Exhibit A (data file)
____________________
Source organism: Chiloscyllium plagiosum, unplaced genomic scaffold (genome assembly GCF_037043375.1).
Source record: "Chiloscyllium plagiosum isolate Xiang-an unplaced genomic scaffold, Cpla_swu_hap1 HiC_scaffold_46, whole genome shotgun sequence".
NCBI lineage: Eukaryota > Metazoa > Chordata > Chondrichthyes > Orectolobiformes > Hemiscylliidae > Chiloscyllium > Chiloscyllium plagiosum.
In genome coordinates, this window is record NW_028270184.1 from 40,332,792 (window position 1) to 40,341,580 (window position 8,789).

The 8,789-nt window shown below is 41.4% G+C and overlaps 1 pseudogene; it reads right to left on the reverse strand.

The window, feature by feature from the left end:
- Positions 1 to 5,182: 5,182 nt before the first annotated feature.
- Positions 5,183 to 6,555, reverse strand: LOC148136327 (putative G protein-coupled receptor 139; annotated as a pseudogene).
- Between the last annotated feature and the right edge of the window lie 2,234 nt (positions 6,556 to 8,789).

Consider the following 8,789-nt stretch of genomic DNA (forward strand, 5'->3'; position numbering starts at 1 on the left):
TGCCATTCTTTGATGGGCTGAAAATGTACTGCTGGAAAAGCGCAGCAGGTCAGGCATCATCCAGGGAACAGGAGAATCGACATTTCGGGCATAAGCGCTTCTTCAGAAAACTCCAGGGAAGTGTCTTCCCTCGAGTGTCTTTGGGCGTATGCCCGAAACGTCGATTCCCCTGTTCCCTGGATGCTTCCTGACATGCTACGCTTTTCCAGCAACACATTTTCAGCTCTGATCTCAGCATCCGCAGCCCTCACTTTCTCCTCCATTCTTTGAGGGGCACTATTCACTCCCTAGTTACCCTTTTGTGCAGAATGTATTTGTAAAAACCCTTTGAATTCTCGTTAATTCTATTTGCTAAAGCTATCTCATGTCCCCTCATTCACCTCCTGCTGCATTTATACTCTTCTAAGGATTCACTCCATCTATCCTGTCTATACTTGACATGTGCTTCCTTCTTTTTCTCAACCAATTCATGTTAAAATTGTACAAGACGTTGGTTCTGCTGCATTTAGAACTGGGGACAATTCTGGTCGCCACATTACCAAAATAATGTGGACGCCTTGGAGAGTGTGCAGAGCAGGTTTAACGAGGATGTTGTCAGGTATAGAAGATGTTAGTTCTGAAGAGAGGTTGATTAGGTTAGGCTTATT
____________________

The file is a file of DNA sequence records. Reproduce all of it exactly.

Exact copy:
Source organism: Chiloscyllium plagiosum, unplaced genomic scaffold (genome assembly GCF_037043375.1).
Source record: "Chiloscyllium plagiosum isolate Xiang-an unplaced genomic scaffold, Cpla_swu_hap1 HiC_scaffold_46, whole genome shotgun sequence".
NCBI lineage: Eukaryota > Metazoa > Chordata > Chondrichthyes > Orectolobiformes > Hemiscylliidae > Chiloscyllium > Chiloscyllium plagiosum.
In genome coordinates, this window is record NW_028270184.1 from 40,332,792 (window position 1) to 40,341,580 (window position 8,789).

The 8,789-nt window shown below is 41.4% G+C and overlaps 1 pseudogene; it reads right to left on the reverse strand.

The window, feature by feature from the left end:
- Positions 1 to 5,182: 5,182 nt before the first annotated feature.
- Positions 5,183 to 6,555, reverse strand: LOC148136327 (putative G protein-coupled receptor 139; annotated as a pseudogene).
- Between the last annotated feature and the right edge of the window lie 2,234 nt (positions 6,556 to 8,789).

Consider the following 8,789-nt stretch of genomic DNA (forward strand, 5'->3'; position numbering starts at 1 on the left):
TGCCATTCTTTGATGGGCTGAAAATGTACTGCTGGAAAAGCGCAGCAGGTCAGGCATCATCCAGGGAACAGGAGAATCGACATTTCGGGCATAAGCGCTTCTTCAGAAAACTCCAGGGAAGTGTCTTCCCTCGAGTGTCTTTGGGCGTATGCCCGAAACGTCGATTCCCCTGTTCCCTGGATGCTTCCTGACATGCTACGCTTTTCCAGCAACACATTTTCAGCTCTGATCTCAGCATCCGCAGCCCTCACTTTCTCCTCCATTCTTTGAGGGGCACTATTCACTCCCTAGTTACCCTTTTGTGCAGAATGTATTTGTAAAAACCCTTTGAATTCTCGTTAATTCTATTTGCTAAAGCTATCTCATGTCCCCTCATTCACCTCCTGCTGCATTTATACTCTTCTAAGGATTCACTCCATCTATCCTGTCTATACTTGACATGTGCTTCCTTCTTTTTCTCAACCAATTCATGTTAAAATTGTACAAGACGTTGGTTCTGCTGCATTTAGAACTGGGGACAATTCTGGTCGCCACATTACCAAAATAATGTGGACGCCTTGGAGAGTGTGCAGAGCAGGTTTAACGAGGATGTTGTCAGGTATAGAAGATGTTAGTTCTGAAGAGAGGTTGATTAGGTTAGGCTTATT